Hearing Aid Battery Life is Not Easy to Predict
The past three weeks this post has been devoted to hearing aid battery life, because those who recommend and fit hearing aids quite often receive complaints from customers about how the battery life doesn’t last as long as they were led to believe. Last week’s post showed the resultant current drain of a number of hearing aids measured over the past six years, with advanced signal processing activities turned “Off” and “On.” A definite difference was measured with the current drain higher when these advanced signal processing algorithms were activated, resulting in expected shorter battery life.
This post will look at this topic again, but in a way that is directly meaningful to how increased current drain affects expected battery life. Specifically, it will look at three common hearing aid cell sizes, Size 10, 312, and 13, and show some examples of what a user might expect when the hearing aid circuitry is asked to do more.
Current drain conditions for the year 2015 measurements posted last week are used for these comparisons (Figure 1). These will represent the minimum and maximum difference in current drain from among the thirteen hearing aids measured between the “Features Off” and “Features On” conditions. The minimum current drain change from among the hearing aids was from 1.1 to 1.2 mA, a difference of 0.1 mA. The maximum current change measured was 1.3 to 2.7 mA, a difference of 1.4 mA. These may not seem like much of a change, but let’s wait and see what these differences translate to.
Calculated battery life at different current drains are plotted on the same graph (Figure 2) in this post for the size 10, size 312, and size 13 cells – the most commonly used sizes in hearing aids at this time. From these graphs, providing one knows what the current drain is for their particular hearing aid, anyone can determine how long the battery is expected to last – kind of.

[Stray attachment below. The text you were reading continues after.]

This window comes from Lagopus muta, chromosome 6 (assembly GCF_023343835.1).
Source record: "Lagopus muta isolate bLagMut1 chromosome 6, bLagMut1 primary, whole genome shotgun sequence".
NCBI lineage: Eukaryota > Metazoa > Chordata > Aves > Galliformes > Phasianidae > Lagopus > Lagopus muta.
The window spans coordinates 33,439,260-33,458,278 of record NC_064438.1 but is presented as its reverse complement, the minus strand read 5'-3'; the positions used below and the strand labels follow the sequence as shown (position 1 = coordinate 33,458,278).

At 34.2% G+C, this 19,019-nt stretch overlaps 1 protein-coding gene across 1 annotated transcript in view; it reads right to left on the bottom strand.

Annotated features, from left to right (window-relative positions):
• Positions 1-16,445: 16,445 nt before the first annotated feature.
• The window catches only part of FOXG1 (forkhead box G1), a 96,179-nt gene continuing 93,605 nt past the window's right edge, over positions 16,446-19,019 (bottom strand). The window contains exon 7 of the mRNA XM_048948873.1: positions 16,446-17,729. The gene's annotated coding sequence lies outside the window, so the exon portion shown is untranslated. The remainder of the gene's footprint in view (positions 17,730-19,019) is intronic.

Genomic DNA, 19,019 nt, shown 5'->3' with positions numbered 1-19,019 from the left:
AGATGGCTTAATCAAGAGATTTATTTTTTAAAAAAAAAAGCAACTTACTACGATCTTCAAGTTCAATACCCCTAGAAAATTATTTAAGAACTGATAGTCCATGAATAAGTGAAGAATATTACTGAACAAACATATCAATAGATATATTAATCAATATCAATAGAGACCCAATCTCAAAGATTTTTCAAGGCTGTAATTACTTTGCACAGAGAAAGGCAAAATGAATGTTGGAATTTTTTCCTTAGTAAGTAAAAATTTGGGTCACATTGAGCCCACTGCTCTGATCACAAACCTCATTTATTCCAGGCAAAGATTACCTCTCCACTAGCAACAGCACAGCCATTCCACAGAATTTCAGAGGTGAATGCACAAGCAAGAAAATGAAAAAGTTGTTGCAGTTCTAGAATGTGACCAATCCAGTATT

Battery Current Drain to Calculated Battery Life
The calculated battery life for the three commonly-used hearing aid cell sizes (sizes 10, 312, and 13) is provided in Figure 2. These are based on the mAh capacity provided in a previous post. Note that different battery companies may use mAh capacities slightly different than those used. Regardless, the general trend holds for all of them. Using the minimum current change from advanced circuit features “Off” to advanced features “On” (current drain from 1.1 to 1.2 mA), and then the maximum current change under the same conditions (1.3 to 2.7 mA), the information in Table I was calculated.
The impact on the battery life of the changes for the conditions identified in Figure 1 is shown in Table I. Going from 1.1 to 1.2 mA when the advanced features were activated, had a minimal impact on battery life (light blue shading), but still seven hours less for the size 10, ten hours less for the size 312, and sixteen hours for the size 13 cell. This translates roughly to 1, 2, and 3 days less for the 10, 312, and 13 cells respectively. On the other hand, when the maximum current drain change hearing aid example is calculated for battery life (light orange shading), the battery life is essentially halved.
Herein Lies a Problem